dunnettreader + spencer_herbert   4

Jeremy Dunham, review - W. J. Mander (ed.), The Oxford Handbook of British Philosophy in the Nineteenth Century // Notre Dame Philosophical Reviews // September 22, 2014
This volume is a hugely important contribution to scholarship on 19thC philosophy. ...for many important aspects of British philosophy in the 19thC the scholarship is almost non-existent. As Mander notes in the introduction, when we hear "19thC philosophy", we are more likely to think of 'the great systems of continental thought'. This volume shows that the British tradition boasts a remarkably rich and varied range of philosophical resources, and that it deserves the level of scholarship that the British traditions of the 17thC and 18thC are beginning to enjoy. In a review of another recent volume on 19thC philosophy Frederick Beiser argued that 'No period ... stands in more need of an original historian than 19thC philosophy. The standard tropes and figures do no justice to its depths, riches, and powers'. One of this present volume's greatest virtues is that it answers Beiser's plea as well as offering an impressive number of very original contributions.... It does an outstanding job of introducing a wide range of philosophical figures and ideas that will be unknown... It also includes excellent contributions on well-known philosophers and orientates the reader to the secondary literature.... The... volume provides a clear and comprehensive picture of how 19thC philosophy was practised and understood during the period. -- The Handbook has 6 parts: (1) Logic and Scientific Method; (2) Metaphysics; (3) Science and Philosophy; (4) Ethical, Social, and Political Thought; (5) Religious Philosophy; and, (6) The Practice of Philosophy. As Mander states, these classifications come from our contemporary perspective, and we should not expect the work of 19thC philosophers to neatly fit within them. Nonetheless, the individual authors [present] the aspects of a philosopher or school.. that fits within these categories while ... making clear how these aspects fit within a larger philosophical perspective ....
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october 2014 by dunnettreader
Herbert Spencer - The Principles of Sociology, 3 vols. (1876/1898) - Online Library of Liberty
Herbert Spencer, The Principles of Sociology, in Three Volumes (New York: D. Appleton and Company, 1898). 08/23/2014. <http://oll.libertyfund.org/titles/2634> -- This is a 3 vol. set of the third revised edition of Herbert Spencer’s magnum opus on sociology which was first published in 1876. In vol. 1 he defines what his theory of sociology is, how human beings associate with each other in communities, how institution evolve over time, and begins his analysis of institutions with a section on the family, marriage, women and children. In vol. 2 he covers “ceremonial” institutions and political institutions (with his famous distinction between militant and industrial types of society). In vol. 3 he discusses ecclesiastical institutions, professional institutions, and “industrial” (or economic) institutions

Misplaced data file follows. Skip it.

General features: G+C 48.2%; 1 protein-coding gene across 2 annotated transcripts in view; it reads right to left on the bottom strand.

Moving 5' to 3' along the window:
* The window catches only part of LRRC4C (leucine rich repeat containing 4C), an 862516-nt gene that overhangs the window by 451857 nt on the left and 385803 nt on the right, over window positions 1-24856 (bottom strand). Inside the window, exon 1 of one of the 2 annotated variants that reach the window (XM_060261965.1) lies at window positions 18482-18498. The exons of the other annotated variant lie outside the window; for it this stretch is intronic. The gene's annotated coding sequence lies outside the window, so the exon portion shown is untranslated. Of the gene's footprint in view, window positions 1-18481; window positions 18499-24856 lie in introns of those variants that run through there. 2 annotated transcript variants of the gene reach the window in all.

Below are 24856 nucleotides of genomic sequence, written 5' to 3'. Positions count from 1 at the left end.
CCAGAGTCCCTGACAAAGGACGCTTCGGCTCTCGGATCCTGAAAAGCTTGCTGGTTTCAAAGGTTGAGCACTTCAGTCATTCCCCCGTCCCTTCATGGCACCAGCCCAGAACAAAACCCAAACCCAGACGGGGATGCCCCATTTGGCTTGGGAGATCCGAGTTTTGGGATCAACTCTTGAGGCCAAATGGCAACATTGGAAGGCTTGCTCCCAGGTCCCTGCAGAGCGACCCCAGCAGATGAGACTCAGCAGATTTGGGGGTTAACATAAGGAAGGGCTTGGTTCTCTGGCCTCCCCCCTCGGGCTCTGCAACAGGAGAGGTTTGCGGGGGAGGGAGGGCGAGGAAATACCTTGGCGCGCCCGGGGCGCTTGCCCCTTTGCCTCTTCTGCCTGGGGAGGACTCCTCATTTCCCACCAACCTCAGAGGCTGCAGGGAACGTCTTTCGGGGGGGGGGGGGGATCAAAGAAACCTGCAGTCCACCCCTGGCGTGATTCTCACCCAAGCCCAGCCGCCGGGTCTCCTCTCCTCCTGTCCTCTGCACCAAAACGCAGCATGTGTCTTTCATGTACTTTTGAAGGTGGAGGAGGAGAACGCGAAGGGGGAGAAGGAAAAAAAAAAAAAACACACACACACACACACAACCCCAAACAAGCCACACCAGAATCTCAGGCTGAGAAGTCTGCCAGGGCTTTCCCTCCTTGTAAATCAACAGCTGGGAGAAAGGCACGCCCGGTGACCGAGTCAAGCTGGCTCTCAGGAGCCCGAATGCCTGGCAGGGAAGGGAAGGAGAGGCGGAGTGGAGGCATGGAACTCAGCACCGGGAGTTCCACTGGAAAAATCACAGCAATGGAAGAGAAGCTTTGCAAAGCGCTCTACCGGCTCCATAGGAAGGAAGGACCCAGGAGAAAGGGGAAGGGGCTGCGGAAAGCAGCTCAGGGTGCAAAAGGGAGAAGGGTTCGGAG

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august 2014 by dunnettreader
Jeremy Waldron - The Decline of Natural Right [chapter] (2009) :: SSRN in THE CAMBRIDGE HISTORY OF NINETEENTH CENTURY PHILOSOPHY, Allen Wood and Songsuk Susan Hahn, eds., Cambridge University Press
NYU School of Law, Public Law Research Paper No. 09-38 -- What happened to the doctrine of natural right in the 19thC? We know that it flourished in the 17thC and 18thC. We know that something like it - the doctrine of human rights and new forms of social contract theory - flourished again in the second half of the 20thC and continues to flourish in the 21stC. In between there was a period of decline and hibernation - ... in which to invoke natural right was always to invite intellectual ridicule and accusations of political irresponsibility. Thus article asks: How far can the decline of natural right in the 19thC be attributed to the reaction against the revolution in France? How far it was the effect of independent streams of thought, like positivism and historicism? Why was radical thought so ambivalent about natural right throughout the 19thC, and why was socialist thought in particular inclined to turn its back on it? As a framework for thought, natural right suffered a radical decline in the social and political sciences. But things were not so clear in jurisprudence, and natural right lived on to a much riper old age in the writings of some prominent economists. What is it about this theory that allowed it to survive in these environments, when so much of the rest of intellectual endeavor in the 19thC was toxic or inhospitable to it. Finally, I shall ask how far American thought represents an exception to all of this. Why and to what extent did the doctrine survive as a way of thinking in the United States, long after it had lost its credibility elsewhere. -- downloaded pdf to Note
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july 2014 by dunnettreader
The Collected Papers of Frederic William Maitland, vol. 1 of 3 (1911) - Online Library of Liberty
Frederic William Maitland, The Collected Papers of Frederic William Maitland, ed. H.A.L. Fisher (Cambridge University Press, 1911). 3 Vols. Vol. 1. 07/17/2014. <http://oll.libertyfund.org/titles/871> -- Vol. 1 of a three volume collection of the shorter works of the great English legal historian, including in vol. 1 his “Historical Sketch of Liberty and Equality”, an essay on Herbert Spencer, and essays on aspects of medieval law -- downloaded mobi version of book scan OCR
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july 2014 by dunnettreader

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